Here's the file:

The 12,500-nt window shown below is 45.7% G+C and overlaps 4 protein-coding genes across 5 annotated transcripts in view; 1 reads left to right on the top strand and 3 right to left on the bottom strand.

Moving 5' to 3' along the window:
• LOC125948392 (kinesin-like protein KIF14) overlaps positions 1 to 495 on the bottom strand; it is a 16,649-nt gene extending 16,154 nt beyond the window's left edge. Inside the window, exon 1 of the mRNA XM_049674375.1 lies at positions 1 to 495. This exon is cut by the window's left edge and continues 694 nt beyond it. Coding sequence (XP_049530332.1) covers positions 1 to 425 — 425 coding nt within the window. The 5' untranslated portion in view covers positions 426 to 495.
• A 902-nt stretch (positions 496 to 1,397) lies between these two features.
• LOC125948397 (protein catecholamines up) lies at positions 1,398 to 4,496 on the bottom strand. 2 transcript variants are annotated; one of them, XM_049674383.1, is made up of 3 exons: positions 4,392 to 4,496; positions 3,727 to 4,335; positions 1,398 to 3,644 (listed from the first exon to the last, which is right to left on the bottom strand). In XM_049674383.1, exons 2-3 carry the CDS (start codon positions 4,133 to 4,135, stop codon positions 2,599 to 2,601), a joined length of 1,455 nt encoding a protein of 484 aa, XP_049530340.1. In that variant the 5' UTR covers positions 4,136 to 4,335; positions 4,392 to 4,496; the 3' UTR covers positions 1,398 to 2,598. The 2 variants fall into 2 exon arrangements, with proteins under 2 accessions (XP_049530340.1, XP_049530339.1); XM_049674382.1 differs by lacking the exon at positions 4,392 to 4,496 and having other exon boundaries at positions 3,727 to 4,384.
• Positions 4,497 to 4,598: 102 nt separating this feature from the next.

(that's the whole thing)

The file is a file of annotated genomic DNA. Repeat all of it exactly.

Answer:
The 12,500-nt window shown below is 45.7% G+C and overlaps 4 protein-coding genes across 5 annotated transcripts in view; 1 reads left to right on the top strand and 3 right to left on the bottom strand.

Moving 5' to 3' along the window:
• LOC125948392 (kinesin-like protein KIF14) overlaps positions 1 to 495 on the bottom strand; it is a 16,649-nt gene extending 16,154 nt beyond the window's left edge. Inside the window, exon 1 of the mRNA XM_049674375.1 lies at positions 1 to 495. This exon is cut by the window's left edge and continues 694 nt beyond it. Coding sequence (XP_049530332.1) covers positions 1 to 425 — 425 coding nt within the window. The 5' untranslated portion in view covers positions 426 to 495.
• A 902-nt stretch (positions 496 to 1,397) lies between these two features.
• LOC125948397 (protein catecholamines up) lies at positions 1,398 to 4,496 on the bottom strand. 2 transcript variants are annotated; one of them, XM_049674383.1, is made up of 3 exons: positions 4,392 to 4,496; positions 3,727 to 4,335; positions 1,398 to 3,644 (listed from the first exon to the last, which is right to left on the bottom strand). In XM_049674383.1, exons 2-3 carry the CDS (start codon positions 4,133 to 4,135, stop codon positions 2,599 to 2,601), a joined length of 1,455 nt encoding a protein of 484 aa, XP_049530340.1. In that variant the 5' UTR covers positions 4,136 to 4,335; positions 4,392 to 4,496; the 3' UTR covers positions 1,398 to 2,598. The 2 variants fall into 2 exon arrangements, with proteins under 2 accessions (XP_049530340.1, XP_049530339.1); XM_049674382.1 differs by lacking the exon at positions 4,392 to 4,496 and having other exon boundaries at positions 3,727 to 4,384.
• Positions 4,497 to 4,598: 102 nt separating this feature from the next.